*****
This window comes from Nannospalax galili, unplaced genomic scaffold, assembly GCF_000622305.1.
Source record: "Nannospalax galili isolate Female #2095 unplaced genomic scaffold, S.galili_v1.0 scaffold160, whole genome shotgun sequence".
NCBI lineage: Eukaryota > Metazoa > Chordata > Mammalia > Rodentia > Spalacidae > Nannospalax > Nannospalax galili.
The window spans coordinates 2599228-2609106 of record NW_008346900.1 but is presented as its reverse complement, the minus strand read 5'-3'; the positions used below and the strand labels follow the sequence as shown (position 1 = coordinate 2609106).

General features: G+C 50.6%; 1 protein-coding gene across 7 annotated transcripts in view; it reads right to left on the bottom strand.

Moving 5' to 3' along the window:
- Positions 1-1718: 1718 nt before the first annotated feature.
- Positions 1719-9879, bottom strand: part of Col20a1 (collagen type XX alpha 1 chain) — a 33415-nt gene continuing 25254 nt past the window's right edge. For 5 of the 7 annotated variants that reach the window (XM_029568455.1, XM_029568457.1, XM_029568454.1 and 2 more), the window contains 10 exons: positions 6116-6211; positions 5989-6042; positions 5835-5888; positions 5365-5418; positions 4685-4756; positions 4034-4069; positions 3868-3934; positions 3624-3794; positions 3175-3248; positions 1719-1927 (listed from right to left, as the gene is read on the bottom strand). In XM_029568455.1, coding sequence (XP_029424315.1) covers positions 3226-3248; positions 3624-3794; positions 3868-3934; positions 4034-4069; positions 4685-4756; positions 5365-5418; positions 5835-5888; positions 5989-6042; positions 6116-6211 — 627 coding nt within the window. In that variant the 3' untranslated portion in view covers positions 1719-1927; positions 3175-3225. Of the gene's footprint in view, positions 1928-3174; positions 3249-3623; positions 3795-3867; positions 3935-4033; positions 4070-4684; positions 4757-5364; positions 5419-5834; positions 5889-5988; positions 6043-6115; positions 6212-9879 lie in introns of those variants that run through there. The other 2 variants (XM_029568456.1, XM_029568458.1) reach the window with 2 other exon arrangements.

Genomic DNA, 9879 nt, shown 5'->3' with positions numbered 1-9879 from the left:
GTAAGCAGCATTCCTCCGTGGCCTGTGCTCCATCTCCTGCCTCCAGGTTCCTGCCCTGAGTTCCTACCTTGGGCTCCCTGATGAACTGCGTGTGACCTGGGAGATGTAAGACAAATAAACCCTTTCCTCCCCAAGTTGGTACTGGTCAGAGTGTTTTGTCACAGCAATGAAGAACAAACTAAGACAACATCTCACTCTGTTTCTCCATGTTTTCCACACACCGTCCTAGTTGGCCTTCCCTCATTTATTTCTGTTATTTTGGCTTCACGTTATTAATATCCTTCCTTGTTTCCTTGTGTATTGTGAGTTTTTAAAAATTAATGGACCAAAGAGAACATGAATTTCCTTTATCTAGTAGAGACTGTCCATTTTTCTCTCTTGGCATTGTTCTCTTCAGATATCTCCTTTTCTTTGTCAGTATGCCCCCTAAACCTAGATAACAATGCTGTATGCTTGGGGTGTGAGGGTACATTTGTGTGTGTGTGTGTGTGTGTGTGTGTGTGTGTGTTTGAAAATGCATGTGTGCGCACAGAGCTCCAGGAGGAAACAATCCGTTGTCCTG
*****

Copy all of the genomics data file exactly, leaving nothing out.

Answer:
This window comes from Nannospalax galili, unplaced genomic scaffold, assembly GCF_000622305.1.
Source record: "Nannospalax galili isolate Female #2095 unplaced genomic scaffold, S.galili_v1.0 scaffold160, whole genome shotgun sequence".
NCBI lineage: Eukaryota > Metazoa > Chordata > Mammalia > Rodentia > Spalacidae > Nannospalax > Nannospalax galili.
The window spans coordinates 2599228-2609106 of record NW_008346900.1 but is presented as its reverse complement, the minus strand read 5'-3'; the positions used below and the strand labels follow the sequence as shown (position 1 = coordinate 2609106).

General features: G+C 50.6%; 1 protein-coding gene across 7 annotated transcripts in view; it reads right to left on the bottom strand.

Moving 5' to 3' along the window:
- Positions 1-1718: 1718 nt before the first annotated feature.
- Positions 1719-9879, bottom strand: part of Col20a1 (collagen type XX alpha 1 chain) — a 33415-nt gene continuing 25254 nt past the window's right edge. For 5 of the 7 annotated variants that reach the window (XM_029568455.1, XM_029568457.1, XM_029568454.1 and 2 more), the window contains 10 exons: positions 6116-6211; positions 5989-6042; positions 5835-5888; positions 5365-5418; positions 4685-4756; positions 4034-4069; positions 3868-3934; positions 3624-3794; positions 3175-3248; positions 1719-1927 (listed from right to left, as the gene is read on the bottom strand). In XM_029568455.1, coding sequence (XP_029424315.1) covers positions 3226-3248; positions 3624-3794; positions 3868-3934; positions 4034-4069; positions 4685-4756; positions 5365-5418; positions 5835-5888; positions 5989-6042; positions 6116-6211 — 627 coding nt within the window. In that variant the 3' untranslated portion in view covers positions 1719-1927; positions 3175-3225. Of the gene's footprint in view, positions 1928-3174; positions 3249-3623; positions 3795-3867; positions 3935-4033; positions 4070-4684; positions 4757-5364; positions 5419-5834; positions 5889-5988; positions 6043-6115; positions 6212-9879 lie in introns of those variants that run through there. The other 2 variants (XM_029568456.1, XM_029568458.1) reach the window with 2 other exon arrangements.

Genomic DNA, 9879 nt, shown 5'->3' with positions numbered 1-9879 from the left:
GTAAGCAGCATTCCTCCGTGGCCTGTGCTCCATCTCCTGCCTCCAGGTTCCTGCCCTGAGTTCCTACCTTGGGCTCCCTGATGAACTGCGTGTGACCTGGGAGATGTAAGACAAATAAACCCTTTCCTCCCCAAGTTGGTACTGGTCAGAGTGTTTTGTCACAGCAATGAAGAACAAACTAAGACAACATCTCACTCTGTTTCTCCATGTTTTCCACACACCGTCCTAGTTGGCCTTCCCTCATTTATTTCTGTTATTTTGGCTTCACGTTATTAATATCCTTCCTTGTTTCCTTGTGTATTGTGAGTTTTTAAAAATTAATGGACCAAAGAGAACATGAATTTCCTTTATCTAGTAGAGACTGTCCATTTTTCTCTCTTGGCATTGTTCTCTTCAGATATCTCCTTTTCTTTGTCAGTATGCCCCCTAAACCTAGATAACAATGCTGTATGCTTGGGGTGTGAGGGTACATTTGTGTGTGTGTGTGTGTGTGTGTGTGTGTGTGTGTTTGAAAATGCATGTGTGCGCACAGAGCTCCAGGAGGAAACAATCCGTTGTCCTG